Sanjay: Such an approach will reduce the RTO because the data is already pre-converted into native application format. But the side effect is that the Total Cost of Ownership (TCO) will be high. 

TCO = storage costs for backup (most likely object storage such as AWS S3 or GCP Nearline) + Block Storage costs (such as AWS EBS or GCP PD where it stores data in native app format) + snapshot costs (such as AWS EBS or GCP PD snapshots so that you can go back in time for recoveries)

For example, if you need low RTO for 100 TB source data with two weeks retention, you would need to pay 24×7 costs for 1) at least 100 TB of object storage costs; 2) 100 TB of block storage such as AWS EBS = $100/TB/month x 100 TB = $10,000 per month, which doesn’t even include snapshot costs.

Also, you will have a large RPO because you can’t get the backup to object storage, copy to block storage, and snapshots performed quickly.

What about DR using storage-based replication?

Sanjay: Some storage vendors have implemented replication from their on-premises storage arrays to cloud object storage, such as AWS S3, to reduce 24×7 block storage costs in the cloud. But such an architecture would require data rehydration from cloud object storage such as AWS S3 or GCP Nearline to block storage such as AWS EBS or GCP PD at the time of recovery, which increases RTO. Some storage vendors have implemented replication to cloud block storage, such as AWS EBS or GCP PD volumes. But this increases TCO because 24×7 bock storage usage is costly in the cloud.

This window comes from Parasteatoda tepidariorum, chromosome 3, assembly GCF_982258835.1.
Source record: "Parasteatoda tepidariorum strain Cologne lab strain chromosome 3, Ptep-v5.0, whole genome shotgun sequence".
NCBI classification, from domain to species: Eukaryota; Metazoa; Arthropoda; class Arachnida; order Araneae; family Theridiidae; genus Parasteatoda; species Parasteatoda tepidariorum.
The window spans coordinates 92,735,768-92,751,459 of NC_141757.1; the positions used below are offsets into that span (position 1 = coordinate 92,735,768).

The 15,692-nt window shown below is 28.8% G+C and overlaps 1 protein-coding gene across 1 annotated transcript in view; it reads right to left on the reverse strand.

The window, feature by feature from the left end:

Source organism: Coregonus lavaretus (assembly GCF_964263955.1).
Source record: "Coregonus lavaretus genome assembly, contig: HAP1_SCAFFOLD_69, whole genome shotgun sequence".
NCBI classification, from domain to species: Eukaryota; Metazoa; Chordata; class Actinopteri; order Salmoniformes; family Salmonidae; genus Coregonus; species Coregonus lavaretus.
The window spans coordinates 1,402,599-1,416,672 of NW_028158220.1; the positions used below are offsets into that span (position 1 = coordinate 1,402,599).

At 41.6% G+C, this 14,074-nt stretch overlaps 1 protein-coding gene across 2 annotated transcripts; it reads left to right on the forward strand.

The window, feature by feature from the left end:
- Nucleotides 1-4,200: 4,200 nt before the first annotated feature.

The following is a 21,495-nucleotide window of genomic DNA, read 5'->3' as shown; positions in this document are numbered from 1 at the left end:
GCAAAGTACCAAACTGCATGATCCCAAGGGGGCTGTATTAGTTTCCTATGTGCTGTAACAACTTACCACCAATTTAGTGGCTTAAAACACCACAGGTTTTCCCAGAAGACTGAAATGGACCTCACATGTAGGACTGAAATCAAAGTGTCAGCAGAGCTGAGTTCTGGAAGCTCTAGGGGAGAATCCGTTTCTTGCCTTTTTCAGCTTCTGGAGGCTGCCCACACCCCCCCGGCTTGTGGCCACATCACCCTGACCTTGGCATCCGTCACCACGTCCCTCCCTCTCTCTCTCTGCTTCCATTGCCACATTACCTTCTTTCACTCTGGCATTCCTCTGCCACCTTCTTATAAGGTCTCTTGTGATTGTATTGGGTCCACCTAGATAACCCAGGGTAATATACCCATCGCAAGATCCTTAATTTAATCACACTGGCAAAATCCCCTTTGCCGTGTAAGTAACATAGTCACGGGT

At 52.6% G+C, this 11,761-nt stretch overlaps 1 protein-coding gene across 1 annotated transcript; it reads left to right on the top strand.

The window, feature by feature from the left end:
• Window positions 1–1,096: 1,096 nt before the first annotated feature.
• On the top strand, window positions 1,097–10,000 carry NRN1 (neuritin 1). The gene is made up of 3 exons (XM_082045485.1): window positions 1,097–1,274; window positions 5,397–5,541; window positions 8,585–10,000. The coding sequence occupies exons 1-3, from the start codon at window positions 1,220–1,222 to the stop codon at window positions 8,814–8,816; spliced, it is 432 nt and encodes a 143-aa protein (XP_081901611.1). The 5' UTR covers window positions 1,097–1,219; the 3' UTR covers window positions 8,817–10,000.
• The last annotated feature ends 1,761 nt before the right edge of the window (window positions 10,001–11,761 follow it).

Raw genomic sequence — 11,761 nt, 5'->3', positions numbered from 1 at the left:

It looks like you either get low RTO or low TCO, but not both. What about host-based replication?

Sanjay: vSphere replication is possible from on-premises VMware to VMware running in AWS, or CloudSimple managed VMware in GCP. But this requires expensive vSAN storage and a minimum three-node VMWare cluster 24×7 in the cloud and increases the TCO significantly. Some replication products can replicate to object storage, thus lowering TCO. And they also offer 1-click DR orchestration, thus reducing operational simplicity. But they can not do instant mount and recovery from object storage and have to restore data from object storage to block storage in the cloud, thus increasing RTO.

Again the tradeoff between RTO vs. low TCO continues. What about native Database replication?